ID Bar
Feature headline
Volume II, Number 9, November, 2004

Four More Years - What the Election Means

NCLB was likely to persist for quite a few more years regardless of the outcome of the presidential election because both parties endorse the (flawed) basic premise that you can improve the learning of students by emphasizing test scores and higher expectations without addressing the serious social issues (like poverty) that are an essential and confounding aspect of poor school performance.

The re-election of George W. Bush means that we will have more than an extension of NCLB, the law. We will also suffer an Ed Department that has violated and will continue to violate decades of Republican values regarding BIG GOVERNMENT and REGULATION coming down on the states from Washington.

NCLB is a two headed monster.

1) We have the NCLB law itself - a terribly flawed reform strategy that shows remarkable ignorance of how schools change and improve.

2) We have the Ed Department's outrageous and often arrogant interpretation of NCLB in the form of rules and regulations that make a bad law even worse.

Taking a 52% majority vote as an endorsement and a mandate, we are likely to see even more heavy-handed imposition of policy from Washington when it comes to education even as regulation is softened for business because BIG GOVERNMENT and REGULATION are supposed to be evil.

Consistency and logic count for little in the face of political power.

But here's the good news . . .

The lack of restraint and the huge amount of political power available to the President is likely to ensnare these would be school reformers in a way that the Greeks understood long ago - the trap of Hubris. Excessive power usually breeds a kind of arrogant assumption that causes the powerful to fly too close to the sun, to assume that one is godly, moral and chosen. These assumptions and this attitude usually lead to excesses and extremes that prove the undoing of the powerful.

Icarus flies too close to the sun.
The wax holding feathers to his arms melts.
His wings fall apart.
Icarus falls to his death.

We can predict with some assurance that NCLB and its proponents' feathers will also melt, that their misguided and damaging strategies will be revealed as incompetent and dangerous and the public will vote next time around to remove those in both parties responsible for the damage.

In many respects, NCLB is like a time release pill. Its most damaging, most punishing and most idiotic elements do not kick in and reveal themselves for another year or two. As these realities surface and the public comes to know the real NCLB, there will be a sudden search for responsible parties - legislators in both parties who should have known better - and there will be sudden flight, a swift washing of hands and a dramatic reversal as members of Congress try to distance themselves from one of the worst experiments in the history of American government.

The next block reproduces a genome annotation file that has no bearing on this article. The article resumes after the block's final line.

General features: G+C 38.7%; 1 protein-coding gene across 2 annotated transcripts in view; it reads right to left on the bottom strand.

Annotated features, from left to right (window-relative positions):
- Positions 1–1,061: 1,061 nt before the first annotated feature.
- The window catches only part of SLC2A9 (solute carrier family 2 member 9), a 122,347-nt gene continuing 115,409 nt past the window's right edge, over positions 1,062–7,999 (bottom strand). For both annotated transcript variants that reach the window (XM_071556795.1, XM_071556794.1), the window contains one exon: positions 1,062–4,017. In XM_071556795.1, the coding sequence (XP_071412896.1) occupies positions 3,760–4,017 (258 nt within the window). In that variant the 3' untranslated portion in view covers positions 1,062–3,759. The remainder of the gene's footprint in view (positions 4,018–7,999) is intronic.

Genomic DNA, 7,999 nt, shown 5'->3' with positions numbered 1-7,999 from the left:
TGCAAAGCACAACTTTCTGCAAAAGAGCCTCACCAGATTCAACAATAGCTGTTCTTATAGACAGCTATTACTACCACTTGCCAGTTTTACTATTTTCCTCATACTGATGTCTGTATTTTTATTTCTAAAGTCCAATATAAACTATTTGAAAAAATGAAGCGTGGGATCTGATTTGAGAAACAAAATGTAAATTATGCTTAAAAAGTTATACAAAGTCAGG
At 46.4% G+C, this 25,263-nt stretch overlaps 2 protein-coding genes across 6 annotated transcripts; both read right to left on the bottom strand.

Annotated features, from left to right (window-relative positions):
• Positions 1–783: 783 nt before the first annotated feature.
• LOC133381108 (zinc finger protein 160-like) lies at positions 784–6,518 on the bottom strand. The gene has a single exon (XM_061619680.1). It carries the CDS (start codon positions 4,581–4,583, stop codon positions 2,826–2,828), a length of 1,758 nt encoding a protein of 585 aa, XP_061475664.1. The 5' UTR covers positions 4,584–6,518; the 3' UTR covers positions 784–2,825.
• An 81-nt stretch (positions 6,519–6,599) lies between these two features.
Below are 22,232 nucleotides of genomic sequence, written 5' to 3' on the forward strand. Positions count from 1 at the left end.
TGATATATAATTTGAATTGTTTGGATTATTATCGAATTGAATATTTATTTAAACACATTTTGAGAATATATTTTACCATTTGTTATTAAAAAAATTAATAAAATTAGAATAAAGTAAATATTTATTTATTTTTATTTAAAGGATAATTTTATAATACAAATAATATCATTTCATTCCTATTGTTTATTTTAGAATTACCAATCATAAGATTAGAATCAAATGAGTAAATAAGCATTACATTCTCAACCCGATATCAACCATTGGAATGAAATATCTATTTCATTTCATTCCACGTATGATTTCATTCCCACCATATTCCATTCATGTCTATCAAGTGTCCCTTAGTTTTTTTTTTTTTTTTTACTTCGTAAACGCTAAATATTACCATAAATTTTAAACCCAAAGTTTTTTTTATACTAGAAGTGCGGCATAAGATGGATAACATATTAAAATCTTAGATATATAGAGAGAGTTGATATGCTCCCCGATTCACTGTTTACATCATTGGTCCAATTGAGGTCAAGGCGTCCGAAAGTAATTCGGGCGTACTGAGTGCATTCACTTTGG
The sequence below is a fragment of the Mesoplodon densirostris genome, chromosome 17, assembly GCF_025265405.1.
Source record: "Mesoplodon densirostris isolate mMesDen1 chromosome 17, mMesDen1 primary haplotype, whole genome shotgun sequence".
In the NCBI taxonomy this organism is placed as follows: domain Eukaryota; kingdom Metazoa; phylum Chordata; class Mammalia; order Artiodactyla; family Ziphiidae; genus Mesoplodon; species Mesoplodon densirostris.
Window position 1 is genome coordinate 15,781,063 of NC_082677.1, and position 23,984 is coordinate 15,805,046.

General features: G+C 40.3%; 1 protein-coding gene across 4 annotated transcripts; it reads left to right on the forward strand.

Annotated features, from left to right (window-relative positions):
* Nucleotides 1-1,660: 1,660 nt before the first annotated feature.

© 2004 No Child Left and FNO Press, all rights reserved.
What can you do to change this law before it does great damage to the schools and children in your state and town?
  1. Subscribe to "No Child Left" to stay informed about efforts to repeal NCLB. Click here.
  2. Speak with the school board members, administrators and teachers in your community to learn how NCLB will change schools and learning in your town.
  3. Start communicating with your Senators and Representatives to let them know you want this law changed to put more emphasis on capacity building and support rather than testing and punishment.
  4. Write letters to the editor of your local newspaper expressing your concerns. Illustrate the dangers of this law with specific and compelling examples.
  5. Emphasize concrete alternatives that would do more to improve the futures of disadvantaged children.

A List of ESEA (NCLB) Amendments

1. Fund social programs that impact school readiness so that all children actually enter school ready to learn as the first President Bush promised long ago.

2. Fund capacity building (enhanced teaching and learning) in districts and districts for several years before engaging in punishing labels and reckless choice provisions. Capacity building might mean providing hundreds of hours of training in effective reading strategies, for example. But it does not mean training everybody in a single highly scripted program endorsed by the administration for pseudo-scientific reasons.

3. Devote public money to truly public schools. Be careful not to divert funds to reckless experiments or diploma mills.

4. Fund enough construction of new schools within public systems so parental choice is real.

5. Support informed school choice within public systems.

6. Emphasize rewards and incentives rather than sanctions.

7. Hold all publicly funded schools to standards for performance and quality, whether actually private, charter or truly public. Be careful about simplistic notions of high stakes testing.

8. Fund recruitment and preparation of effective teachers and aides from all racial and economic groups to close the gap between current staffing levels and what is desirable.

9. End the insulting, broad brush assaults on teachers and administrators struggling against difficult challenges.

10. Capitalize on the good research conducted to discover what works best in schools and avoid simplistic panaceas and platitudes imported from the world of business and medicine.

11. Enrich the options available to all children. Forswear tightly scripted, robotic programs and the fast food approaches to school improvement.

12. Build school improvement on a richly defined foundation of alternatives and strategies.

13. Eliminate Trojan horses, hidden agendas and shameful politics from ESEA.

14. Stop using Madison Avenue techniques to hide the harsh realities of so-called compassionate conservatism.